U-46 leaders aim to expand programs helping Black students

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Jaiden Lovelace struggled with behavioral issues in middle school, often getting into trouble and affecting his grades.

But today, the 14-year-old from South Elgin, who dreams of playing football in the NFL some day, is focused on graduating from South Elgin High School.

It’s why he joined Brothers Rise Up, a leadership program for Black male students in third-grade through high school within Elgin Area School District U-46. It helps monitor and improve students’ academic performance, attendance and behavior, and offers curriculum for character building, social skills, leadership and career development.

“I get a lot of emotional support and it’s a place that we can be open and talk,” Jaiden said of his interactions with peers in the group last year.

Brothers Rise Up and a sister program primarily for Black girls — Living Elegantly Ambitiously and Dauntlessly (LEAD) — provide enrichment, mentoring and support. LEAD helps girls in fifth through eighth grades develop self-esteem, cultural awareness, leadership, and conflict resolution skills.

U-46 leaders plan to expand both programs to empower Black students, particularly those struggling in school, in light of a national awakening about racial injustice and Black Lives Matter protests stemming from police brutality.

Black students comprise 6% of the district’s 37,241 students. District officials also are creating a new African American student leadership group for U-46’s five high schools and Dream Academy. Its purpose is giving Black students a voice, valuing their experiences and perspectives, and advocating for Black history, culture and civil rights struggles being taught more widely.

Black student leaders hosted a community forum last fall reflecting on equity and race. It was part of the U-46’s response to an equity survey, in which only 13% of students said they engage in important conversations about race at school. Brothers Rise Up started in 2019 serving 115 students across 11 U-46 schools. It now serves 130 mostly African American boys in 17 schools through weekly meetings, said Jim Cook, a dean’s assistant at Kenyon Woods Middle School and CEO and founder of Midwest Sports Academy.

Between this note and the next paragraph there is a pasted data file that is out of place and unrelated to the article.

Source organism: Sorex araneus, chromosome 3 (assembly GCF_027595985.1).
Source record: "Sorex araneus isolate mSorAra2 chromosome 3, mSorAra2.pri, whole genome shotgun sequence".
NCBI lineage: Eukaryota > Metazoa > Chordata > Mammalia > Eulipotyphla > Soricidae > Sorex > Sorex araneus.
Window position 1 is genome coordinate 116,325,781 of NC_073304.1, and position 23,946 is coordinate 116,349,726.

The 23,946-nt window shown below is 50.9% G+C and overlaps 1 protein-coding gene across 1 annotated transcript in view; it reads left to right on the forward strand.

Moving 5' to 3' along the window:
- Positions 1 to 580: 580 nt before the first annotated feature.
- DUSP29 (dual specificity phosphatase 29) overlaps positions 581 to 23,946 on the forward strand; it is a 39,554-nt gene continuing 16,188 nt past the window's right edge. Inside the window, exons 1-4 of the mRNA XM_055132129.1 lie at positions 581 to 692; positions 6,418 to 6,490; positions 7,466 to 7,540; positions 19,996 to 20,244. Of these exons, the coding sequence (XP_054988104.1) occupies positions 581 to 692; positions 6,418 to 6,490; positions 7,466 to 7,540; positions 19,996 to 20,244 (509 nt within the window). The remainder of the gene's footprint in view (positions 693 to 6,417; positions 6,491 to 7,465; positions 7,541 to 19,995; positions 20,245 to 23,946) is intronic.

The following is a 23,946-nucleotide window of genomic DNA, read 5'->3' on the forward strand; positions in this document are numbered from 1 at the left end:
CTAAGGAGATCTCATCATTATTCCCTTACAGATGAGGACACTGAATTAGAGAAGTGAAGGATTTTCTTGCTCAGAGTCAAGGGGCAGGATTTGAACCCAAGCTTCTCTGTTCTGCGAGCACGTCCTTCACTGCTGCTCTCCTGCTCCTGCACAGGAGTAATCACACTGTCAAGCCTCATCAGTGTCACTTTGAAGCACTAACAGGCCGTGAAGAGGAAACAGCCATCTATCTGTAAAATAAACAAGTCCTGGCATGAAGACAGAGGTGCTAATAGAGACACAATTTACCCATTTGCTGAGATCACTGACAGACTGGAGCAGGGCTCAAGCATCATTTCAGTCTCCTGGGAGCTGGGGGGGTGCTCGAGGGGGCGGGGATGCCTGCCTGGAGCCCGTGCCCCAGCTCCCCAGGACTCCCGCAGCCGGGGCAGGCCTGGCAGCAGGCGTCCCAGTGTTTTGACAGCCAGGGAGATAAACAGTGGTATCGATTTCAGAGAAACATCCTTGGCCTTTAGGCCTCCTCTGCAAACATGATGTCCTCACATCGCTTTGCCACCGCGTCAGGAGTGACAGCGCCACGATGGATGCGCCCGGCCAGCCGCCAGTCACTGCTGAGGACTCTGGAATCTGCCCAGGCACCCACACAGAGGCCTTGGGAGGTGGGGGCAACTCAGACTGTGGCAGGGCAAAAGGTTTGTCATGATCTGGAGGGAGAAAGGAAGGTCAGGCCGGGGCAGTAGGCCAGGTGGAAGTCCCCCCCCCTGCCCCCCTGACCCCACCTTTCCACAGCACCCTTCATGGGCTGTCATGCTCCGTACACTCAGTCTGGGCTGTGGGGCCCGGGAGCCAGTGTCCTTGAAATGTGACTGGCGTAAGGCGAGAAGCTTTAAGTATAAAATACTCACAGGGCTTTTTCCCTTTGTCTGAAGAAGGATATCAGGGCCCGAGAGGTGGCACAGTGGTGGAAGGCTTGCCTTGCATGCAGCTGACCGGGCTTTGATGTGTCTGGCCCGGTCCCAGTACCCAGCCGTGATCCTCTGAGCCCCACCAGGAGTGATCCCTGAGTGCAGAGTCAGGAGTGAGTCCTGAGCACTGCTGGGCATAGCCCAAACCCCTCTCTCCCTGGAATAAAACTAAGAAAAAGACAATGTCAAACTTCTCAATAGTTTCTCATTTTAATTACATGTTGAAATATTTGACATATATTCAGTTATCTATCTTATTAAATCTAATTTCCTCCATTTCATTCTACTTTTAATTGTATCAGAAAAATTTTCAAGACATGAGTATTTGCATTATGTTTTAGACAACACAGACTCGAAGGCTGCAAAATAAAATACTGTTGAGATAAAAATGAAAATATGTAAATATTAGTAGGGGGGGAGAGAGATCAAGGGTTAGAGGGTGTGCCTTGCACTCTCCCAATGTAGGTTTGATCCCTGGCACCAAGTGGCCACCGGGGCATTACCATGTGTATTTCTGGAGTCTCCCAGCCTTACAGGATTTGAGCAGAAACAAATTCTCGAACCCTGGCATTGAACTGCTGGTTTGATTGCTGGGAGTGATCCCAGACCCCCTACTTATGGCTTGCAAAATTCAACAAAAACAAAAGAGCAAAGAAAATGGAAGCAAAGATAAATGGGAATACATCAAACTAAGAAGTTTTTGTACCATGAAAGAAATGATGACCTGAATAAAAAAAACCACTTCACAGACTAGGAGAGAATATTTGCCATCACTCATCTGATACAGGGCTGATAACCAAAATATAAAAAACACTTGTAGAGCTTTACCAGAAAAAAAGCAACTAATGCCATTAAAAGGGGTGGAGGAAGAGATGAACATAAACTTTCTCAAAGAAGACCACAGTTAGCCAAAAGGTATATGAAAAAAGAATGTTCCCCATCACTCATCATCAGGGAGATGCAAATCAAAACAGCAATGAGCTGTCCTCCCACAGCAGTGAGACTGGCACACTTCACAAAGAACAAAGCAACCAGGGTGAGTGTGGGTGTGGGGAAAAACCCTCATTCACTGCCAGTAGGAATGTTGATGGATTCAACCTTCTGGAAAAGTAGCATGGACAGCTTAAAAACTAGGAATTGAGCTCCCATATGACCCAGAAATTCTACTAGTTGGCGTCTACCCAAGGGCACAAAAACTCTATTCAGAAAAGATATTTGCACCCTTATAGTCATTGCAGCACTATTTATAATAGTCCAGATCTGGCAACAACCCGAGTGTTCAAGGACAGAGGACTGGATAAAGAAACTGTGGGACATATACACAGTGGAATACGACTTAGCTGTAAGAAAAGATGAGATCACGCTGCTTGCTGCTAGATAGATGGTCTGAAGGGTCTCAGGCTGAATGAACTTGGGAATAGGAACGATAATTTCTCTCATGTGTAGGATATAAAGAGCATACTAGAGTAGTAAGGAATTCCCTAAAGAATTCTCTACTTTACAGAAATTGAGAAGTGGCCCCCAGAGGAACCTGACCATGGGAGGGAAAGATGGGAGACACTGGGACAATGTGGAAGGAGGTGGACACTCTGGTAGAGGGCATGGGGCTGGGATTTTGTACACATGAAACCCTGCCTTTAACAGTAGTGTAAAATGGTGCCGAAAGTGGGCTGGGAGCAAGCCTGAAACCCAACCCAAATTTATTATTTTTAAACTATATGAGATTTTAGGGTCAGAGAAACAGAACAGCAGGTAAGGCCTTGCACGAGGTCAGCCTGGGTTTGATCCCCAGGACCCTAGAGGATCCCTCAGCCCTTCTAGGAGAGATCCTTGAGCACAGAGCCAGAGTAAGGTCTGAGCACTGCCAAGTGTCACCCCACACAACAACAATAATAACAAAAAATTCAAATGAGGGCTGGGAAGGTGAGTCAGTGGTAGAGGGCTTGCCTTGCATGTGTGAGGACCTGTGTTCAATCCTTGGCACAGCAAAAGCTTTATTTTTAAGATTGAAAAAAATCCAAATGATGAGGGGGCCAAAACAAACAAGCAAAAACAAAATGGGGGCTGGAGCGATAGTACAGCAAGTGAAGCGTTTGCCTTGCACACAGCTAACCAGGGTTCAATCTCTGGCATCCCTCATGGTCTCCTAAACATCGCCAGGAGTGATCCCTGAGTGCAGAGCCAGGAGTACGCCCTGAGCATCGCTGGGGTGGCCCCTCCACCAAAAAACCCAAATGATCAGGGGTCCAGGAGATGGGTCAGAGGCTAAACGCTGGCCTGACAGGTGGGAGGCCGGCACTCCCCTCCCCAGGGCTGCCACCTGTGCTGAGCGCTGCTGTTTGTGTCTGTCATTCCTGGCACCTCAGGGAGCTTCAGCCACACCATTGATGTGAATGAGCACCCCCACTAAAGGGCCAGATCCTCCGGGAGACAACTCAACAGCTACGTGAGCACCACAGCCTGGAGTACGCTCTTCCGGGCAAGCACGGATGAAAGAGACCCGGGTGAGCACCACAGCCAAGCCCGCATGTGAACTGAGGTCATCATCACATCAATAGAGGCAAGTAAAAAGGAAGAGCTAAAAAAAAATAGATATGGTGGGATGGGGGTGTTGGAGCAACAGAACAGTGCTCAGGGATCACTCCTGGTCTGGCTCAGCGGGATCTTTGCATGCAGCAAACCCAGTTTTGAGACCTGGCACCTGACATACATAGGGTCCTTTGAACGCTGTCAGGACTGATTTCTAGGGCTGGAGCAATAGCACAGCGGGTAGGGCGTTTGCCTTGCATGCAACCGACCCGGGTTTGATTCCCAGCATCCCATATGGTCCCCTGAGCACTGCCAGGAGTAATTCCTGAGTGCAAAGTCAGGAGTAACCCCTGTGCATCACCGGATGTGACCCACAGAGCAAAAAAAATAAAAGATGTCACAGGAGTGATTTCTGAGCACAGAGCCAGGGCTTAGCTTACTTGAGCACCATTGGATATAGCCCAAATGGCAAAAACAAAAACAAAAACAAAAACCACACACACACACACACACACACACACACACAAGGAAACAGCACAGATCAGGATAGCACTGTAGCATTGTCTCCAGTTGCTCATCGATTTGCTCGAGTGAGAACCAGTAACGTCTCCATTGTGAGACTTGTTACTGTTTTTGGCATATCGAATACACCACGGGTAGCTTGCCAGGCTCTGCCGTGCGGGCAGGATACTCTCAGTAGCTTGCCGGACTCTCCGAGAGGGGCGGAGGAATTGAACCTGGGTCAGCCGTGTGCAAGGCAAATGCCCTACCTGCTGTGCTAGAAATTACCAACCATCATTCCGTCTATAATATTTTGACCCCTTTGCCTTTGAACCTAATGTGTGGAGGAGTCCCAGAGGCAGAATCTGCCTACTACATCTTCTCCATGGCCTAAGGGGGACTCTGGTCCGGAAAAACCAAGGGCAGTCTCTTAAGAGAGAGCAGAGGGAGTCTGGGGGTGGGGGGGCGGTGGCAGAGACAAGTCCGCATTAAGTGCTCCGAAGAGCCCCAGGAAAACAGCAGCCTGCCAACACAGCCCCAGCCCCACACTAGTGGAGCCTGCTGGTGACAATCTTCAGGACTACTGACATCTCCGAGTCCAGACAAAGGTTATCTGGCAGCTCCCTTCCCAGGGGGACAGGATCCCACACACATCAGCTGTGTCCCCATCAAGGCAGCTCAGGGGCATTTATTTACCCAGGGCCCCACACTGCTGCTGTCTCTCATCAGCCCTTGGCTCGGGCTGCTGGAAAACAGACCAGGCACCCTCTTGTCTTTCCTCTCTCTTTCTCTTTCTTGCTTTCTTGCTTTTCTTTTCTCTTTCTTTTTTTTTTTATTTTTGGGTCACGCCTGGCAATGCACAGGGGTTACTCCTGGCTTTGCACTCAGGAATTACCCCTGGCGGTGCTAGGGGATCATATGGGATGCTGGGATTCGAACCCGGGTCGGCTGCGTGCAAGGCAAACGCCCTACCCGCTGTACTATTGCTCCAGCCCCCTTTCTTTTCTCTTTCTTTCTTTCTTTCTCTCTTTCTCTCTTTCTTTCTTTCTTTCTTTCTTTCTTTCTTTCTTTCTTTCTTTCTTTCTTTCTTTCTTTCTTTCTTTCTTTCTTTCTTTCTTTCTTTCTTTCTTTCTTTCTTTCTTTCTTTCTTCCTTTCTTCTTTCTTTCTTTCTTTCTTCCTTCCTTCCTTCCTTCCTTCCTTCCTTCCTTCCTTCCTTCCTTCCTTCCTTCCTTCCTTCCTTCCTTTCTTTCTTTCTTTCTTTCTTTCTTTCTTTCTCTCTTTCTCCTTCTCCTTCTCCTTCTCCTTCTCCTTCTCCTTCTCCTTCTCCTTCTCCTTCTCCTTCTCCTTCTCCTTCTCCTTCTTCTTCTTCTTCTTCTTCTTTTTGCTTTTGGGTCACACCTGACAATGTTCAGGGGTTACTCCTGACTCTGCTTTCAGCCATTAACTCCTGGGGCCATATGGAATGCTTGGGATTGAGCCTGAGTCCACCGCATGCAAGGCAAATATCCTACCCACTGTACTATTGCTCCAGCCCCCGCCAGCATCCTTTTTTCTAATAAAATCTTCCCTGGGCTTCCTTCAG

“My goal is to make sure that we have resources for young men … and be able to help them reach their goals,” said Cook, who started the program. “They do not have to settle for less. They always can strive to be better and just because of the environment you’re in, that doesn’t mean that’s the person you’re going to end up being.”

When not constrained by the coronavirus pandemic, students participate in visits to colleges and local businesses, are paired with community mentors, and hear from speakers who are corporate leaders and local entrepreneurs. Students graduating from the program mentor younger elementary students, Cook said.

LEAD, which started in 2014 at Ellis Middle School in Elgin, has grown to serve 150 girls across eight U-46 schools — three elementary and five middle schools — during the 2019-20 school year. This year, participation dipped to 40 students due to pandemic restrictions, but officials expect it to bounce back, and aim to expand the program to more schools.

“Our goal is to help young ladies be the best they can be, helping them with leadership skills, presentation skills, self confidence, communication, conflict resolution, health,” said Jocelyn Ashford Yarbrough, a U-46 paraeducator and LEAD program coordinator. “We talk about relationships. We talk about making good decisions. And we really talk about what it means to live elegantly, ambitiously and dauntlessly and how they can apply that to their everyday lives.”

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January 11, 2021 at 05:37AM

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